Isolation, hogties, handcuffs and Velcro

By Ken Watts

Their voices cracked with emotion as they recalled a devastating loss. Don and Tina King’s 13-year old son Jonathan hanged himself after a teacher locked him in a windowless 8X8 closet called a “seclusion room.” Jonathan was a student in the Alpine Program, a public school in Gainesville, Ga. for students with emotional and behavioral problems.  A few weeks before his death in 2004, Jonathan told his parents that teachers had put him in “time out.” “After he died, we found out that Jonathan wasn’t in there for minutes,” Don King said.

Seclusion and Restraint Hearing June 9th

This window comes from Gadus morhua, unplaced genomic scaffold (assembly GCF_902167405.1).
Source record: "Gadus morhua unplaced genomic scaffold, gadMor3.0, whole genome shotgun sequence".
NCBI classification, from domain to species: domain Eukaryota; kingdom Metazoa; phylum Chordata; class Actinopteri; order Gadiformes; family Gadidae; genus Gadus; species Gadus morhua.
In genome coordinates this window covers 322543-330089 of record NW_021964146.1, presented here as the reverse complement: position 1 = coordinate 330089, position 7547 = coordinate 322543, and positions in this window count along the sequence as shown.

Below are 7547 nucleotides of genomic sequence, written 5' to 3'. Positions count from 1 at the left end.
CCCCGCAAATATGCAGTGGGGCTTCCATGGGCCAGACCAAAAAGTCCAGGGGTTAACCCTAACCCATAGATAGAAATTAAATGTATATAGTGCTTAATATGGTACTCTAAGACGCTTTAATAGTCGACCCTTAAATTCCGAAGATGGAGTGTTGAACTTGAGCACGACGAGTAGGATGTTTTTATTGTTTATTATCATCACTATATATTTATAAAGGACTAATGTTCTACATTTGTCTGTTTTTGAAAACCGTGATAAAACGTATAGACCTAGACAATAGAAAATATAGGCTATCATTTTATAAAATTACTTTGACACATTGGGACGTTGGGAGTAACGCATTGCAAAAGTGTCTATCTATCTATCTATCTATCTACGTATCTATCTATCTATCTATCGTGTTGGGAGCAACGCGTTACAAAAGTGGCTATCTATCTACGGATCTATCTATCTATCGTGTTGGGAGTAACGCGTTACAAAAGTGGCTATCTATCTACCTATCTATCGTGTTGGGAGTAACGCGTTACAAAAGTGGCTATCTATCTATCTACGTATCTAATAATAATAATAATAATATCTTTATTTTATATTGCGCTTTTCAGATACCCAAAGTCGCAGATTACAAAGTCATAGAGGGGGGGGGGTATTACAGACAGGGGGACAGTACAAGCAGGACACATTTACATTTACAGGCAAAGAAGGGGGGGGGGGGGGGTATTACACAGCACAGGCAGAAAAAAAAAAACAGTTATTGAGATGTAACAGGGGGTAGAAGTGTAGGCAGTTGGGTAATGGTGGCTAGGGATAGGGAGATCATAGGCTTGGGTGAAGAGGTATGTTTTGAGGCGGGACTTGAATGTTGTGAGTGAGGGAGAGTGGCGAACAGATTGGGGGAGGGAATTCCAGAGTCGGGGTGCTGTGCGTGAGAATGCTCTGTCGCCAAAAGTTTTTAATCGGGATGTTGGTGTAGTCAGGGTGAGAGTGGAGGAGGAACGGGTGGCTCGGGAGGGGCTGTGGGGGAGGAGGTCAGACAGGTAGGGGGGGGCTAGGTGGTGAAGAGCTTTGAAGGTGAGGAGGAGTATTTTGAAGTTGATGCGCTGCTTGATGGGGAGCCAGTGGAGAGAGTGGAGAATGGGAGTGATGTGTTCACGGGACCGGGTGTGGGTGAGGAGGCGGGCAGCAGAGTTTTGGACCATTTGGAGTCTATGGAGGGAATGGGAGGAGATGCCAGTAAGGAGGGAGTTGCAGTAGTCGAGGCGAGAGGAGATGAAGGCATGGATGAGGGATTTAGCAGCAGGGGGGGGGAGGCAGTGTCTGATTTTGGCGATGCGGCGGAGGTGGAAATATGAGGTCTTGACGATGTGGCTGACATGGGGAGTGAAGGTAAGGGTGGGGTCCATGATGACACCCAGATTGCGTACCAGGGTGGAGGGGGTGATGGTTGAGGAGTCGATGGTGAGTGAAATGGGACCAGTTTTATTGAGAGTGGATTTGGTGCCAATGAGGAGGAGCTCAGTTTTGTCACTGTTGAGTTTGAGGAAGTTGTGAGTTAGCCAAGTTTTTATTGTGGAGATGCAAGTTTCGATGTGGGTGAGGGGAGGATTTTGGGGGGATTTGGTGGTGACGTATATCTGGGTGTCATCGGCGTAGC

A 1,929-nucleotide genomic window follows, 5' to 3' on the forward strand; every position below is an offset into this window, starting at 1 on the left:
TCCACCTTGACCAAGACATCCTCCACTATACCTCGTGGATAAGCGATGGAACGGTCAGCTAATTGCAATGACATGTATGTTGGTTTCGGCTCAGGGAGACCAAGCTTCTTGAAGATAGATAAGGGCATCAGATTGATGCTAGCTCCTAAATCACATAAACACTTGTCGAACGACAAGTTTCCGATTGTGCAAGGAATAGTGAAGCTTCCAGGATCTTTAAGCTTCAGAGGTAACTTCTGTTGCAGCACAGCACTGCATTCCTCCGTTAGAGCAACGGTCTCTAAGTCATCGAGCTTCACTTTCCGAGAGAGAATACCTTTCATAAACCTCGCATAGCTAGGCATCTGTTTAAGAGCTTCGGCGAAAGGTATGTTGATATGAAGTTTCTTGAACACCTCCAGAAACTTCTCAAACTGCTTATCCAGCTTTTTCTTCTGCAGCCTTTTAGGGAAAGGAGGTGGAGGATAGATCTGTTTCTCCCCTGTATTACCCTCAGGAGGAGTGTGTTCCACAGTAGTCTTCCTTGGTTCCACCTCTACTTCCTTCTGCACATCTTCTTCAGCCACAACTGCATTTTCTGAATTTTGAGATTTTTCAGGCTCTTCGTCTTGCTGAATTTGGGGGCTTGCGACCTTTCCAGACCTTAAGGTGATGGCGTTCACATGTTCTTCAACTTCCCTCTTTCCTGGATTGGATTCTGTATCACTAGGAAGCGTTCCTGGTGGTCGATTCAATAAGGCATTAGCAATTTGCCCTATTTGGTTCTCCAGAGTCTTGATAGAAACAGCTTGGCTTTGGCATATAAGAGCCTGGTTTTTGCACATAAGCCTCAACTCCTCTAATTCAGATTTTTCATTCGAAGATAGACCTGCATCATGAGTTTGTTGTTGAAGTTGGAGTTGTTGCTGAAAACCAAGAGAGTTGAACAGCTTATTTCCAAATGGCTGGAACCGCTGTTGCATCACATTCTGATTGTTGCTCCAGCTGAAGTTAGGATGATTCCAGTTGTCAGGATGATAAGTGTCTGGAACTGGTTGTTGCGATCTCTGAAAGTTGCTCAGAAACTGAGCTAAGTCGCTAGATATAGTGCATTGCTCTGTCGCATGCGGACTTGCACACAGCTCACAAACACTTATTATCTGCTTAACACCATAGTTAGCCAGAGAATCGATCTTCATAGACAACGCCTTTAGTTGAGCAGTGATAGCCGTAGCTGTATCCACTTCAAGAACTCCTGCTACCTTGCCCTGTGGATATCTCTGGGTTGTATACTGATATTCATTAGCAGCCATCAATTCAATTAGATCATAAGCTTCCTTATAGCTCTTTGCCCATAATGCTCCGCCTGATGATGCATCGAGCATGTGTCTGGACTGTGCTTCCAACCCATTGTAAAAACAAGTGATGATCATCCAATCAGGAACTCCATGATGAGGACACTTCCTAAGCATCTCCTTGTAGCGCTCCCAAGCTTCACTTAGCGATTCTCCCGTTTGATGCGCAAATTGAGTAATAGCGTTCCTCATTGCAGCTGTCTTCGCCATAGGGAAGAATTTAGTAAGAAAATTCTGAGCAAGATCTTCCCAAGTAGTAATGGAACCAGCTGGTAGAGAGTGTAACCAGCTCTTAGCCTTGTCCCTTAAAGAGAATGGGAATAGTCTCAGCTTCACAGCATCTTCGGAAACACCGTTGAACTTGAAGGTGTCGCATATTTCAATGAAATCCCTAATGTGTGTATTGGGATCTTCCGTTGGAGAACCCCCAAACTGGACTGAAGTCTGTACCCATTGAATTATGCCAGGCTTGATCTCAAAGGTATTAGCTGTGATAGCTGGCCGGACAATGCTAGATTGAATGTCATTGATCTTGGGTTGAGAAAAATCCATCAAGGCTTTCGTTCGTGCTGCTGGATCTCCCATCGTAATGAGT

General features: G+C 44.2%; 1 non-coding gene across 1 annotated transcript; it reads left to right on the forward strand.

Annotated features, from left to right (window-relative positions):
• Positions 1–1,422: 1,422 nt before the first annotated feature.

The State Board of Education is holding a Public Hearing on June 9 from 1pm – 2pm to generate public discussion around the proposed Rule 160-5-1-.35 that would limit the practices of restraint and seclusion in public schools. A 2009 report by the National Disability Rights Network stated that 41 percent of states and territories have no laws, policies or guidelines concerning restraint or seclusion use in schools.  Currently, students in Georgia can be restrained or placed into seclusion for any reason. The proposed rule follows the tragic death of 13-year old Jonathan King who hung himself while secluded in a Gainesville, GA school. Concerned citizens, in conjunction with the Georgia Advocacy Office (GAO), Georgia Council on Developmental Disabilities (GCDD), Center for Leadership in Disability at Georgia State University, Institute on Human Development and Disability at the University of Georgia and Parent to Parent of Georgia, are pressing for a tougher revised rule that also addresses accountability and data collection.